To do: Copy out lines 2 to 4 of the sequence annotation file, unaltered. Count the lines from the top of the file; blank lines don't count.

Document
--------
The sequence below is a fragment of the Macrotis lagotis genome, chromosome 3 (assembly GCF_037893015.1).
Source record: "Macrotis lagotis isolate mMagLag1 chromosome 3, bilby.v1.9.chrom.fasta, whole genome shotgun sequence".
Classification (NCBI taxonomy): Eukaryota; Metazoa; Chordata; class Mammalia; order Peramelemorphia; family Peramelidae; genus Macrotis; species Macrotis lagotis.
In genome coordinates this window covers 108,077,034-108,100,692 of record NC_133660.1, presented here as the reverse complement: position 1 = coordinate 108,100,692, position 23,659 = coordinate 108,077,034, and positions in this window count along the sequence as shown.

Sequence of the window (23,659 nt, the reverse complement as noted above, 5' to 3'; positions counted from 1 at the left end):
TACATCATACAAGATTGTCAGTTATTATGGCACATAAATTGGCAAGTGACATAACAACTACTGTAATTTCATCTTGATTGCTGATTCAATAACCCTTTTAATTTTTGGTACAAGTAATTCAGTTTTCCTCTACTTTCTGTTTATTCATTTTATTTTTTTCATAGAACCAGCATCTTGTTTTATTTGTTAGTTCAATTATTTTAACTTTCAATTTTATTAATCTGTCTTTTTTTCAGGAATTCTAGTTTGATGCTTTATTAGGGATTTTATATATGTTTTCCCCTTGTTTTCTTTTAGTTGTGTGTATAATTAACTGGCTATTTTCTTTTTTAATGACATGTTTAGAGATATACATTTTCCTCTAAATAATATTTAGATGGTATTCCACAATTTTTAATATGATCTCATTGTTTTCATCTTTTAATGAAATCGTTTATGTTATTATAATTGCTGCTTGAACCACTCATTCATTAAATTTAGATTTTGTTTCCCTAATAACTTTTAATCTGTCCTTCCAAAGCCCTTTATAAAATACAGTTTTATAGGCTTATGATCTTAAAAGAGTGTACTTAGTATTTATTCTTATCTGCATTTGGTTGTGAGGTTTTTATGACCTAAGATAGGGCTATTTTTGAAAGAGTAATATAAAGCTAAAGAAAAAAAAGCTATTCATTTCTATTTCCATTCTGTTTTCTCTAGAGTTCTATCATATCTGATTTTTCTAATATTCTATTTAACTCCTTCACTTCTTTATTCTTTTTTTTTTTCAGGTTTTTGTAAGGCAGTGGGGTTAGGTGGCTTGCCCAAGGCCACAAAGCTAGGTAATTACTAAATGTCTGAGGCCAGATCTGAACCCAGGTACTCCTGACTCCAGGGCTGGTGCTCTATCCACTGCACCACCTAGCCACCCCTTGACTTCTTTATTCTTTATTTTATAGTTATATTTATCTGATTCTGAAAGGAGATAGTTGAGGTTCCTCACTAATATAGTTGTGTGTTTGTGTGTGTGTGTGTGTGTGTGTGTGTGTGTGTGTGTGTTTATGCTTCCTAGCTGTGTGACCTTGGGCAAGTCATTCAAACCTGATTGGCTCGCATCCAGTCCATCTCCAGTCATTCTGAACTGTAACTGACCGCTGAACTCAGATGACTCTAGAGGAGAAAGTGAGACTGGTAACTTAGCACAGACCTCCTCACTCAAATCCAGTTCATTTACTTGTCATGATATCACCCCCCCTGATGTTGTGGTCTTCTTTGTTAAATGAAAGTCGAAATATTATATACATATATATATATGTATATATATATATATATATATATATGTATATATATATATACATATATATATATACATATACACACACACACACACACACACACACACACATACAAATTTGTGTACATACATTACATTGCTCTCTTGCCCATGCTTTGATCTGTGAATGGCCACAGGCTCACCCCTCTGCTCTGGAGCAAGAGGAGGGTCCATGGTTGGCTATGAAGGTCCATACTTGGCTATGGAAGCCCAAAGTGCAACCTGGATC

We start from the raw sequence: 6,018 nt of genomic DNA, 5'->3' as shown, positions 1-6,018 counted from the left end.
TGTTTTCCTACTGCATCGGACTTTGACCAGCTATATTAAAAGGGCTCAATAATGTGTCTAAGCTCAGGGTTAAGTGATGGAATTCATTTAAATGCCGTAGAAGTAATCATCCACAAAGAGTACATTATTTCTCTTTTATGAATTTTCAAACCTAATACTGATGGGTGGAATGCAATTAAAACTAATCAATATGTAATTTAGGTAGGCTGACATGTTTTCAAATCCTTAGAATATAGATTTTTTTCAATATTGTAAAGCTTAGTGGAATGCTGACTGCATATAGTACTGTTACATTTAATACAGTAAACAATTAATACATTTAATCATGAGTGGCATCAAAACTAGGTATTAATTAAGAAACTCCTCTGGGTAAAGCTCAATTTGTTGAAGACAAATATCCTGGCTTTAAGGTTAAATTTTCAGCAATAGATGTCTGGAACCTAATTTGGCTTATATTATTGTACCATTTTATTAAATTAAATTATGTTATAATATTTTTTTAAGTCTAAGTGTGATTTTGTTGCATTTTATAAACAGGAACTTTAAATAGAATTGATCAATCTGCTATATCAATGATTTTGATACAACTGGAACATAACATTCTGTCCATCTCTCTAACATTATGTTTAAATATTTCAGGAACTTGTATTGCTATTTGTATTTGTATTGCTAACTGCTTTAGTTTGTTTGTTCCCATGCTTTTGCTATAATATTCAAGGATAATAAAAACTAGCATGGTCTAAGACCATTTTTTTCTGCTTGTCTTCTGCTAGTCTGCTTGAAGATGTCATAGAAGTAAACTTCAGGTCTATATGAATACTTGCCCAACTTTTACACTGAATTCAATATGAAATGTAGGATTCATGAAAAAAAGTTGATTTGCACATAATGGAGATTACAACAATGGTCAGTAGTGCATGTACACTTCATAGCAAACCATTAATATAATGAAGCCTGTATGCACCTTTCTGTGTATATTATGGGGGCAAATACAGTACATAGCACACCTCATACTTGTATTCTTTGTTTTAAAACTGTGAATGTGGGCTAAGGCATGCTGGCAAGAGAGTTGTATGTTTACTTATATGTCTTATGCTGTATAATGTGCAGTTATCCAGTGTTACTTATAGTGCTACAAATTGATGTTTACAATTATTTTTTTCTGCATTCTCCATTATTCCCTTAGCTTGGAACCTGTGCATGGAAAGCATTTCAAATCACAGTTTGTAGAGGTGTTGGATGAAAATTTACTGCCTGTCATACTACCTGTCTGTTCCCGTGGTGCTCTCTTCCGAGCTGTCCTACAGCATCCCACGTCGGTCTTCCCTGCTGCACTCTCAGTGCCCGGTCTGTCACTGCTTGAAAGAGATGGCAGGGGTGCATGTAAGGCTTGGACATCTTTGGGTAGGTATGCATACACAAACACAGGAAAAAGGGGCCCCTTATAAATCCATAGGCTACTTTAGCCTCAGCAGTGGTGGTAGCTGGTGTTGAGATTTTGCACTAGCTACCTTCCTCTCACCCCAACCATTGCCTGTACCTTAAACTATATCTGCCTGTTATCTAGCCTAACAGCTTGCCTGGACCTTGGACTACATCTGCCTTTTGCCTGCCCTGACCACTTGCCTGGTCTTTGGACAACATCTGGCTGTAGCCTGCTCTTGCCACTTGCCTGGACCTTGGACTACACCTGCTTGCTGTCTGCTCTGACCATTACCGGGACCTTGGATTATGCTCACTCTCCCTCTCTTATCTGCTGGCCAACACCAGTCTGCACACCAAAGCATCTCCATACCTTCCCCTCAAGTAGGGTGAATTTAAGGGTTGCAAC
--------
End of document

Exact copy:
Source record: "Macrotis lagotis isolate mMagLag1 chromosome 3, bilby.v1.9.chrom.fasta, whole genome shotgun sequence".
Classification (NCBI taxonomy): Eukaryota; Metazoa; Chordata; class Mammalia; order Peramelemorphia; family Peramelidae; genus Macrotis; species Macrotis lagotis.
In genome coordinates this window covers 108,077,034-108,100,692 of record NC_133660.1, presented here as the reverse complement: position 1 = coordinate 108,100,692, position 23,659 = coordinate 108,077,034, and positions in this window count along the sequence as shown.